For many, it easy to blame the slum-dwellers for many things. It is easy to blame them for the filth and dirt around the slums. It is easy to blame them for ‘leaving behind’ large tracts of open, uncultivated land in the village for a squatting opportunity in a filthy and dangerous slum in the city. It is also very easy to blame it on their culture, laziness, political party affiliation and even tribe. It is even easy to talk of the opportunities they ‘sit on’ and those that they have wasted. This is the easy thing to do and that’s why many people do it. Simple, find a scapegoat, make a blame and look away.
Very few make an effort to understand…
That the main factor of production in this part of the world is land, just land. Especially land that is free from shackles of legal bureaucracy and privatization. Other than land, they could rely on their labor, but the labor that most poor people own is usually raw and unskilled. They cannot use it to bargain for any meaningful exchange. In fact they do not even own it. They cannot even put a price tag on it. It is usually the employer who names their price for them. At Inda – the Industrial area section if Nairobi, majority of workers are slum residents whose unskilled or semi-skilled labor is what keeps the machines functioning. In return they receive a meager reward so disproportionate to what they do yet they have to do this every day. I know of a guy who used to earn his November ‘salary’ earlier in August. He was always taking an advance payment because he could not even wait for the month to end. It is very easy also for the employer to fire these workers because there is always a long list of similarly ‘qualified’ people who would take the same position even for lesser rewards.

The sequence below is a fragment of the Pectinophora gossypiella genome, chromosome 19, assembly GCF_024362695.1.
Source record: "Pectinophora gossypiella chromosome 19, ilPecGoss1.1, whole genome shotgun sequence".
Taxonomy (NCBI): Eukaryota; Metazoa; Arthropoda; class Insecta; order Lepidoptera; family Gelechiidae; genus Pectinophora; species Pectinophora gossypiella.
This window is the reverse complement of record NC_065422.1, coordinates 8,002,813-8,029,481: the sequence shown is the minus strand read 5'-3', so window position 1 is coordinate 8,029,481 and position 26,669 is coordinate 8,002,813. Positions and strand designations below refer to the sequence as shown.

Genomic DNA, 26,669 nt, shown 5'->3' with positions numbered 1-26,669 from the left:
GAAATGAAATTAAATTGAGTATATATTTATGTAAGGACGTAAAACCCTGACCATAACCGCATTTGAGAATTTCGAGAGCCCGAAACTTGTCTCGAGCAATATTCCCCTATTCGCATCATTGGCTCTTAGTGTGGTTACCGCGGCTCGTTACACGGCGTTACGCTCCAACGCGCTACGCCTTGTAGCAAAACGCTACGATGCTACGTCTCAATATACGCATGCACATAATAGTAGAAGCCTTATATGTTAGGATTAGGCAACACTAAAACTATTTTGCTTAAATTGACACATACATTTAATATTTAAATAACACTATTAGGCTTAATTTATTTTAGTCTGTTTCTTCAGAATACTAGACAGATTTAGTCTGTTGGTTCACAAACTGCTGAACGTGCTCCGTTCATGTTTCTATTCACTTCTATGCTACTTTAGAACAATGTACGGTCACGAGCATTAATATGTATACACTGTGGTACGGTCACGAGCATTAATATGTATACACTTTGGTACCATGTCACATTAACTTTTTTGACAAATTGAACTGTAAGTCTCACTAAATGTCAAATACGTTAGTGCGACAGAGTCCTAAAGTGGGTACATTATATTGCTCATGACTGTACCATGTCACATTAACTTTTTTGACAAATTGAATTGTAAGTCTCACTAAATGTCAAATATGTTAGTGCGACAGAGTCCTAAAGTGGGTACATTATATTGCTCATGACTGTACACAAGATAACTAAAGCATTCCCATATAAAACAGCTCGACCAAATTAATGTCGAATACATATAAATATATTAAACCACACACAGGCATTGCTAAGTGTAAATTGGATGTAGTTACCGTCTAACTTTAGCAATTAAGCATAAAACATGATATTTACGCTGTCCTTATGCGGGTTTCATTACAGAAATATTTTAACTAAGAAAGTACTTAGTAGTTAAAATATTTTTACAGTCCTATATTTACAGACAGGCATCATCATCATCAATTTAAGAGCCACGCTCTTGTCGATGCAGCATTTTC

Capital and entrepreneurship are big terminologies used to explain accumulated assets that can be converted into liquid money for investment into business. It is a noble thought, a good intention that one should always have capital that they have saved. This makes it very easy to reprimand poor people for not ‘saving’ enough to start a business. But saving money is not easy when one is very poor. There are many cracks that one must first fill before he can even arrive at the ground level to even think of growing. Many young people have to even struggle with clearing their parents’ debts and secure their siblings’ better life before they can think of themselves. In many parts of Africa, it is not merely about growth but collective growth. Or at least one minds about immediate members of their family. Sometimes expectations are so high that one completely forgets about oneself. Most people who try to save end up using the savings on some emergency. This is a matter beyond the so called ‘Financial discipline,’ which is easier spoken that done.